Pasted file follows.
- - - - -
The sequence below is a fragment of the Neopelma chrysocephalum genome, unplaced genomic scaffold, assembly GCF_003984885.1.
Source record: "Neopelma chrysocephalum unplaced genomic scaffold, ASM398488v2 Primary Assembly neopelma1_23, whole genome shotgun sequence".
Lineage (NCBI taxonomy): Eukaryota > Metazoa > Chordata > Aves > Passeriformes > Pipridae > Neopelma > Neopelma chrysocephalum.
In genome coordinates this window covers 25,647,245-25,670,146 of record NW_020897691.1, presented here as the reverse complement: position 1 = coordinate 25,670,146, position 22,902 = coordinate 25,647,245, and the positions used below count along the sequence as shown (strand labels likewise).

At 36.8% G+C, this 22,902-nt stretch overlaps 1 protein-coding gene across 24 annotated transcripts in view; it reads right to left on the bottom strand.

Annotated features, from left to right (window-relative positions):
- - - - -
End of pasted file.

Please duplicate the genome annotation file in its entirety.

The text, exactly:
The sequence below is a fragment of the Neopelma chrysocephalum genome, unplaced genomic scaffold, assembly GCF_003984885.1.
Source record: "Neopelma chrysocephalum unplaced genomic scaffold, ASM398488v2 Primary Assembly neopelma1_23, whole genome shotgun sequence".
Lineage (NCBI taxonomy): Eukaryota > Metazoa > Chordata > Aves > Passeriformes > Pipridae > Neopelma > Neopelma chrysocephalum.
In genome coordinates this window covers 25,647,245-25,670,146 of record NW_020897691.1, presented here as the reverse complement: position 1 = coordinate 25,670,146, position 22,902 = coordinate 25,647,245, and the positions used below count along the sequence as shown (strand labels likewise).

At 36.8% G+C, this 22,902-nt stretch overlaps 1 protein-coding gene across 24 annotated transcripts in view; it reads right to left on the bottom strand.

Annotated features, from left to right (window-relative positions):